As a way to test fit the bulky Skyline motor and prepare for the swapping process, initiating the method, the entire front end was removed. With merely a small hose bracket blocking the his, Tim and fit friends quickly removed the pointless weld and began drawing up custom engine mounts that were eventually fabricated and popped into place. In doing so, the foreign heart managed to fit the donor’s body like a glove-and without using any hammers or rubber mallets to force anything into place. To finally level out the motor, the oil pan was slightly transformed and shortened making a much wider and shallower section allowing the block to sit flat as originally proposed. Once all components were secured in place, a Precision GT4067R turbo was slapped in place in conjunction with some more custom fabricated pieces, allowing the beast to reach a full 632whp.

With success inside the heart, it was time to proceed to the footwork. Though the RWD RB25 tranny is the usual option for projects of these sorts, Tim have been forever inspired by the strength and durability of the AWD RB26 platform and knew it would be the best choice for the build. The AWD goal was quickly checked off the list and the G’d up Skyline was easily blasting through gears in the interstate without hesitation, by creating a custom rear tranny mount and three-bend shifter to hold the stock stick location.The Actual Infiniti Skyline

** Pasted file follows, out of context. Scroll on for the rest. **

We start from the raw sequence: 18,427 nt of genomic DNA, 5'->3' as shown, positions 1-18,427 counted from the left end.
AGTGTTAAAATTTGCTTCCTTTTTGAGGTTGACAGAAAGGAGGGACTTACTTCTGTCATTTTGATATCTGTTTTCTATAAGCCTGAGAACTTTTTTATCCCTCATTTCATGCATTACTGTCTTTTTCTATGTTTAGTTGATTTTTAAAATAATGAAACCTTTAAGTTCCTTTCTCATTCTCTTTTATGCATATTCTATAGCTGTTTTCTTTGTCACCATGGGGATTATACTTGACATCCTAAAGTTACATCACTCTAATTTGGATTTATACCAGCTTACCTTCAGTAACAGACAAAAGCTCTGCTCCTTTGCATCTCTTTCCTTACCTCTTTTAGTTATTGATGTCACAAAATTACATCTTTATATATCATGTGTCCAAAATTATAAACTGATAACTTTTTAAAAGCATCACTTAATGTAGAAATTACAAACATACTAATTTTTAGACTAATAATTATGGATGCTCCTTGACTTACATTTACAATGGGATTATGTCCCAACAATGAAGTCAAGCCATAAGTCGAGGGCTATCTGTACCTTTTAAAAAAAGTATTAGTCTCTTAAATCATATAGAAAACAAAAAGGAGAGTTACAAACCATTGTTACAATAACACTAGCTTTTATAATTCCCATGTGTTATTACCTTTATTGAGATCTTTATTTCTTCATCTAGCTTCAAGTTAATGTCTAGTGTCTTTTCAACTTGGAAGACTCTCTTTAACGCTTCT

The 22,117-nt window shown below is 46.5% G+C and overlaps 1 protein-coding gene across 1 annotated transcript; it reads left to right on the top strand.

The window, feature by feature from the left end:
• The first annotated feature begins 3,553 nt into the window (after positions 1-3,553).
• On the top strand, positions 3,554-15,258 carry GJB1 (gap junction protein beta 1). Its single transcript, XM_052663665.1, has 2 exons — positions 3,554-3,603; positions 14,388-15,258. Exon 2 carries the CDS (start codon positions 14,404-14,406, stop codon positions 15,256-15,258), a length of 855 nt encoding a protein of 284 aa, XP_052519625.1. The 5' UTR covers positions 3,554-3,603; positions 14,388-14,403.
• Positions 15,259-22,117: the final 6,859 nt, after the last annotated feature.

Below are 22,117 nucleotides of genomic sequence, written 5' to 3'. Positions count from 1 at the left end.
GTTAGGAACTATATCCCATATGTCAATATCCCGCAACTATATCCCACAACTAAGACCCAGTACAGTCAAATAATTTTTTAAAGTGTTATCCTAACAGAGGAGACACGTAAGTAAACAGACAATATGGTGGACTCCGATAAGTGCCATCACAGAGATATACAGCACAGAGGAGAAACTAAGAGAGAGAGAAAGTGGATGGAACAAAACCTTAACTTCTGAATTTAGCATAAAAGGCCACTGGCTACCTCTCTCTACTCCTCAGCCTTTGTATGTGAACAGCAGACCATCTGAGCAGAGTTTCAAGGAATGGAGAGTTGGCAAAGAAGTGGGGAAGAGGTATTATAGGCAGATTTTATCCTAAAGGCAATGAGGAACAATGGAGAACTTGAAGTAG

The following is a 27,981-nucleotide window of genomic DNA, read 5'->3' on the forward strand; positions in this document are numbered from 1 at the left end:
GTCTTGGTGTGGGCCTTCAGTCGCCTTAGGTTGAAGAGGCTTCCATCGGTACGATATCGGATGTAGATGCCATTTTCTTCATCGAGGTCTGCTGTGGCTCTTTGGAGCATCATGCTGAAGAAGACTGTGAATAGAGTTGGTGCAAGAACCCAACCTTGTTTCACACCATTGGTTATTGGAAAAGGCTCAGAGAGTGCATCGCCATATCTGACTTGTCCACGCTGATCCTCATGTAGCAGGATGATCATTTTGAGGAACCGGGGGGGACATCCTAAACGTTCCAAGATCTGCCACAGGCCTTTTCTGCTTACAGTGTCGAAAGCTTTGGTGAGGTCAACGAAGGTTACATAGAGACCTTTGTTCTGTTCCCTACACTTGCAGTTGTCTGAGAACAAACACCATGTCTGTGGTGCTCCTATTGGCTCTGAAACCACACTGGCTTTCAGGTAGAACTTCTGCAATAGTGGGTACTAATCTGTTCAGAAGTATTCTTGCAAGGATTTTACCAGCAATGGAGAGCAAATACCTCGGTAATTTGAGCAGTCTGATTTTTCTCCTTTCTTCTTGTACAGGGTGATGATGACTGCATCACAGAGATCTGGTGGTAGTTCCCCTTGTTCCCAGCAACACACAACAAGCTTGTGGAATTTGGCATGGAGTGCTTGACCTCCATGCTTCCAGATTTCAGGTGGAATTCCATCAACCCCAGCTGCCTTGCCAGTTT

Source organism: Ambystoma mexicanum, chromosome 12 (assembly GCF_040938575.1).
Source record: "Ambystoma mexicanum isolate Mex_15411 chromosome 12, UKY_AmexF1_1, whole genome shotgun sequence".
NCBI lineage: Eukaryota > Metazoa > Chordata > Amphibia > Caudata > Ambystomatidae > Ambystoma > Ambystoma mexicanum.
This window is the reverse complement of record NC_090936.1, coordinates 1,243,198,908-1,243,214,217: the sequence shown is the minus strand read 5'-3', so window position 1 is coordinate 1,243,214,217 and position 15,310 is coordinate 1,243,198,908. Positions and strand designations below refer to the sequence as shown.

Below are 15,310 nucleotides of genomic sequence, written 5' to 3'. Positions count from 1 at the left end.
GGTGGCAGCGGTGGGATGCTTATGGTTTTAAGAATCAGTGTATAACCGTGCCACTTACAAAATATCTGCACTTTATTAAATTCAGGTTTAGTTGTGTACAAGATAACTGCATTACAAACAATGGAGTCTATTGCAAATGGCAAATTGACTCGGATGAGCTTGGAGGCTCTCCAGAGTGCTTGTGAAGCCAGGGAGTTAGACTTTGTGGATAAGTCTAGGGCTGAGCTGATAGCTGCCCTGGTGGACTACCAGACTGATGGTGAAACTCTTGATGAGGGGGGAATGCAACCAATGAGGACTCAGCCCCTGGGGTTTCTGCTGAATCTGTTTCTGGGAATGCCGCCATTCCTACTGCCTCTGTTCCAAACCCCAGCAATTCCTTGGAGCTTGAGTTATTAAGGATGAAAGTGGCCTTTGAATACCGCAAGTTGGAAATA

The secondary building point for the project dips just a little deeper compared to technical realm. For years, Tim has been involved in the automotive industry and has seen it slip out and in of varied fads (as many of us have). To stray away from the current trends, the concept was to make a car having an actual purpose, focusing on the power of his childhood days rather than a money pit that just “looks nice.” In doing so, with much attention focused on the engine and transmission, your body was kept subtle and functional having a sleek GReddy kit all-around. A classic list of TE37s was put in place for that extra bit of tenuous flare. Again, even though primary goal of the build was to strive for functionality and power, Tim felt the auto wouldn’t are already complete with out a few interior mods. Upgrading the aesthetics, some Buddy Club seats along with a NRG wheel temporarily brings the project to a close.